Top positive review
Suddenly, The Simpsons And Springfield Seem Normal
on April 20, 2014
You got to hand it to Mr. Ronson.The guy has a keen eye for the absurd. What is so enjoyable about this collection of articles is his critical observations are presented in a kind and, many times, funny manner. God knows, the reporter could have easily dialed up the sarcasm, but instead remained a complete professional. He apparently has a rare ability to get people to confess some pretty weird thoughts and actions.The author's deadpan delivery makes for some gut-busting laughs.However, being an apparently unworldly Mainer, I did have to google some British slang terms as well as a number of Britain's celebrities who mean nothing to us Americans.
The author travels mostly around Europe and the U.S. driven by a desire to know why people did certain odd things. Mr. Ronson investigates the keepsakes found in the home of the deceased and very eccentric, movie director Stanley Kubrick; interviews a handful of British record producers who were/are also predatory pedophiles; exposes the (now late) psychic-fraud Sylvia Browne; follows along with people in the euthanasia underground; explains how credit card companies target the poor and uneducated with devastating results; noses around into the mysterious death of an employee on a Disney cruise ship; shows real-life examples of the economic disparity between the major haves, the some-haves, and the have-nots; and follows a teeny-weenie cult called the Jesus Christians who have members that decide to donate one of their kidneys to strangers in need. Whatever, the subject matter, Mr. Ronson always dishes out an educational and highly entertaining piece.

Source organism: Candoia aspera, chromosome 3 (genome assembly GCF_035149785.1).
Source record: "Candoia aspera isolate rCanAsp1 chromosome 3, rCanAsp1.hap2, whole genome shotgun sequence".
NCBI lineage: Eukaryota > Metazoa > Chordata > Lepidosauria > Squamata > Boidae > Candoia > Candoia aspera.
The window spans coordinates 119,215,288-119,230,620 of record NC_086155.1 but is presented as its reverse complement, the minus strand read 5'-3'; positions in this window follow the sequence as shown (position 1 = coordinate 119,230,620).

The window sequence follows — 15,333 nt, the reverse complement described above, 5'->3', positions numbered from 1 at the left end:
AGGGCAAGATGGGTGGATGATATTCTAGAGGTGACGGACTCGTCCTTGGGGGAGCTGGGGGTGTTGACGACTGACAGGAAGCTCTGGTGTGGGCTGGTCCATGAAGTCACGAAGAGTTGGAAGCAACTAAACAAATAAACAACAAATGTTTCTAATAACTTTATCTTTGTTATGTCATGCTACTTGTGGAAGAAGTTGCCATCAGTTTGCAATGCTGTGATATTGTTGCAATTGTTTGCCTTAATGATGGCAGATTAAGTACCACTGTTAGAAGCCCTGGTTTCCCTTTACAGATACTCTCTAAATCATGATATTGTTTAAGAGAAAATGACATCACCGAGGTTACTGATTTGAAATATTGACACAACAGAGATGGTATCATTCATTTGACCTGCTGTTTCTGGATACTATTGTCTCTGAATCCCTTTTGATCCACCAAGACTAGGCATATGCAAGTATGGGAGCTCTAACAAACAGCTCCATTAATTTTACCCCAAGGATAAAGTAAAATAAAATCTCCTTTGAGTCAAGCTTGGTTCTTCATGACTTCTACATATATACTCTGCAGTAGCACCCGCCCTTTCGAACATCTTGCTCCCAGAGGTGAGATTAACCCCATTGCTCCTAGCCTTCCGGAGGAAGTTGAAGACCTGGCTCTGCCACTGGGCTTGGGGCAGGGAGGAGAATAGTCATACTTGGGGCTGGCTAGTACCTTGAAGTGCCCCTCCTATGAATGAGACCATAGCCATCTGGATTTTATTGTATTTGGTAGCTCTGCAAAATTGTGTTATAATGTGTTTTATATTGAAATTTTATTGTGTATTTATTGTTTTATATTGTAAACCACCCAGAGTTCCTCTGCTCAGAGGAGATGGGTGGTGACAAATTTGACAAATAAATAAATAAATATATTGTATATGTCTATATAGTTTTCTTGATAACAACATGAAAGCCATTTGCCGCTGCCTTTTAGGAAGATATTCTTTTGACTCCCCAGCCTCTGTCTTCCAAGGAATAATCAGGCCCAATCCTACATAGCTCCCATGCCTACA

"Lost at Sea" is an absolutely priceless collection. I didn't want the Brit's book to end and certainly hope he eventually releases another collection of his articles. You'll laugh as well as be shocked, angry, sad, and come away from the book thinking we live in a friggin' strange, strange, straaaange world.